Will Speed Reduction Signs Be Placed On Your Shaftesbury Street?

Electronic boards that flash up the speed of passing vehicles are being positioned in parts of Shaftesbury where people drive too fast.

The signs won’t be permanent. Speed indicators are considered more effective if they are moved around. But first, there’s going to be a survey to find out whether motorists are actually speeding in the areas identified. This entire project is expected to cost around £4,000.

Shaftesbury’s Mayor, Piers Brown, accepts that some residents might question the need to first conduct a survey to decide where to put the information signs. “If it was up to me, from speaking to residents, I know of half a dozen places around the town where people have systematically reported speeding issues. I’d love it if we could just go and put one of the indicators up, but we have to go through the criteria set out by the Highways Authority. There are no ‘ifs’ and ‘buts’ about this,” Piers said.

The sites that will be surveyed include a stretch of the B3081 Shaftesbury to Gillingham Road near the A30 flyover at New Road, Salisbury Road, St John’s Hill, Coppice Street and Tout Hill. Sweetmans Road and Pound Lane will also be studied. Residents believe that those roads are being used as short cuts or ‘rat runs’ by drivers who want to avoid Christy’s Lane.

Coppice Street

A resident of Calves Lane, which runs from the Sherborne Causeway towards Port Regis School, has shared his concerns with the Town Council. “A resident from the lane has championed this issue and he has kindly spoken to all of his neighbours who share his concerns. Shaftesbury Town Council is going to pay for a traffic study for that lane. If the survey reveals that people are speeding then the temporary sign can be put in place there,” Piers said.

Town Council staff met with Dorset Police and Dorset Highways officers to discuss the likely problem areas. Town Clerk Claire Commons told ThisIsAlfred that the highways department frequently carry out studies and were able to discuss some of their existing data.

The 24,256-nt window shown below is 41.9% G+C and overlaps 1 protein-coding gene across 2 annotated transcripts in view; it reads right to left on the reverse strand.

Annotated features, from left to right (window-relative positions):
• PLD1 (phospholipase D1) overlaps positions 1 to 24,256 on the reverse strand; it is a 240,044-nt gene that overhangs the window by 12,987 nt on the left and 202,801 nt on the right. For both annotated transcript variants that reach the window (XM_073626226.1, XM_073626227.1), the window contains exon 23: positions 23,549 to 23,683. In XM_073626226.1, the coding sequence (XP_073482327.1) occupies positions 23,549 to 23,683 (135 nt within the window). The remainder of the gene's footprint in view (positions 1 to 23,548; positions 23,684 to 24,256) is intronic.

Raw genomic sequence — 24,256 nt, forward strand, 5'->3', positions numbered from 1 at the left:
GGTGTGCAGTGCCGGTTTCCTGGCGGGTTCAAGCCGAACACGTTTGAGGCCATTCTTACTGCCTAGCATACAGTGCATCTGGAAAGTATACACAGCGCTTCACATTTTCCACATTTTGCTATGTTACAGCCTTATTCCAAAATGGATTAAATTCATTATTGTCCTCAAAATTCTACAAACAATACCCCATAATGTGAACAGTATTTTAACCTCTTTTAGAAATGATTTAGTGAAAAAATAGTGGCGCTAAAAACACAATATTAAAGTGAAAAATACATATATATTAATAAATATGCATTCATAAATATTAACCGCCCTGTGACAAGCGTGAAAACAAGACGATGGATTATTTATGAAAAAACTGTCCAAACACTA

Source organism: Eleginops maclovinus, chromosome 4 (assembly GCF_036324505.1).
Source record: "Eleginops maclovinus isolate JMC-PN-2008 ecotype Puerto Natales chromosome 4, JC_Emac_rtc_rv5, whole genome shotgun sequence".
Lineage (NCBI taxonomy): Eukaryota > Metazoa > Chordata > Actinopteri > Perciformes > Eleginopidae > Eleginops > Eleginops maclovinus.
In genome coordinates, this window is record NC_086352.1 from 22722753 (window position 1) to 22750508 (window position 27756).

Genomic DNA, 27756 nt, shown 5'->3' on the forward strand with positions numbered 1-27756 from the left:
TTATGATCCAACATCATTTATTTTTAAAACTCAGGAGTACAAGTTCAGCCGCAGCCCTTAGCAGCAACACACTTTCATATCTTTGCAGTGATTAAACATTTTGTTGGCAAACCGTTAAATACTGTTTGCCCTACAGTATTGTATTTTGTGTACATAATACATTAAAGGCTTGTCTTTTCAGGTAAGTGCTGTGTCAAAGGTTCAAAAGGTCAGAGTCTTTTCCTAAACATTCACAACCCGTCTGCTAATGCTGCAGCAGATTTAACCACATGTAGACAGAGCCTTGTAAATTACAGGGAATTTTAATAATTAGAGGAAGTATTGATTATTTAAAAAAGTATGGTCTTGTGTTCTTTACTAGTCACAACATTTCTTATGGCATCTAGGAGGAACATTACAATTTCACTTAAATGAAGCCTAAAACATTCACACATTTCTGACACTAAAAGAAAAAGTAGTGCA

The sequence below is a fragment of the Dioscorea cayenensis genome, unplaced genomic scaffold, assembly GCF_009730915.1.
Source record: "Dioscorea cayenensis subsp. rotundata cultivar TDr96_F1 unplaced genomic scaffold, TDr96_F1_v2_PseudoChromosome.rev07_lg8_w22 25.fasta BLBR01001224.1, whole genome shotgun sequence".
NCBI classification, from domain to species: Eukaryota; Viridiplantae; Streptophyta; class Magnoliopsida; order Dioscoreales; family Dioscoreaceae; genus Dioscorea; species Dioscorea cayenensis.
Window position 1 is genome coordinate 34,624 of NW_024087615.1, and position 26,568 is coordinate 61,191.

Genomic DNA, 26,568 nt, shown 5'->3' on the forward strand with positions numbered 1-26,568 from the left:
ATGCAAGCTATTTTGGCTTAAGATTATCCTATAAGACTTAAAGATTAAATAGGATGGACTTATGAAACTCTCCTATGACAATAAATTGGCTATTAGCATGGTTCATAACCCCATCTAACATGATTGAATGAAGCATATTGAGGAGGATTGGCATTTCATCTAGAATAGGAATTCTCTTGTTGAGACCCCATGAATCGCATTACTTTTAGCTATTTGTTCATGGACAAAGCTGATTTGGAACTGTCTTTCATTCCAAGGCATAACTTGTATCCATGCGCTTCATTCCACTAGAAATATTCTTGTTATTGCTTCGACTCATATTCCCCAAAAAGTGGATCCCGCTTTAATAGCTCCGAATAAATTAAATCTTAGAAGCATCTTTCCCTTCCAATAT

Statistics show that Longcross is already eligible for a sign. A previous speeding study on the A350 at Littledown, near the Wincombe Business Park entrance, revealed that the level of speeding there didn’t justify an electronic sign. So Piers wants a new survey undertaken nearer to Ivy Cross roundabout.

“We have asked for a survey to take place lower down on the A350, into the built-up area. A lot of residents have contacted me about this to say there is a speeding issue. The survey may reveal that there is not a speeding issue within the legal definitions but it might show people are routinely travelling at excess speeds and that could give data that will allow the Town Council to lobby the Highways Authority and change speed limits, if appropriate,” said Piers adding, “But I’m not make any commitments on that at this point.”

Salisbury Road

So it seems that Shaftesbury residents who claim that people drive too fast down their roads might find themselves in the unusual position of hoping that the survey confirms their fears, so they can have a temporary sign. Piers says it could take a little longer before those display boards are in place. “This is a project that is going to take a little bit of time and that’s frustrating for the people living next to these traffic blackspots, but the council is doing as much as it can and as fast as it can within the limits set by the Highways Authority.”

Shaftesbury Town Council has commissioned additional traffic survey work following a request from the Neighbourhood Plan committee. That’s the group putting together the blueprint for Shaftesbury’s future planning and development. They have asked for information on vehicle speeds along the High Street, B3081 Gillingham to Shaftesbury Road, St James Street and the B3091.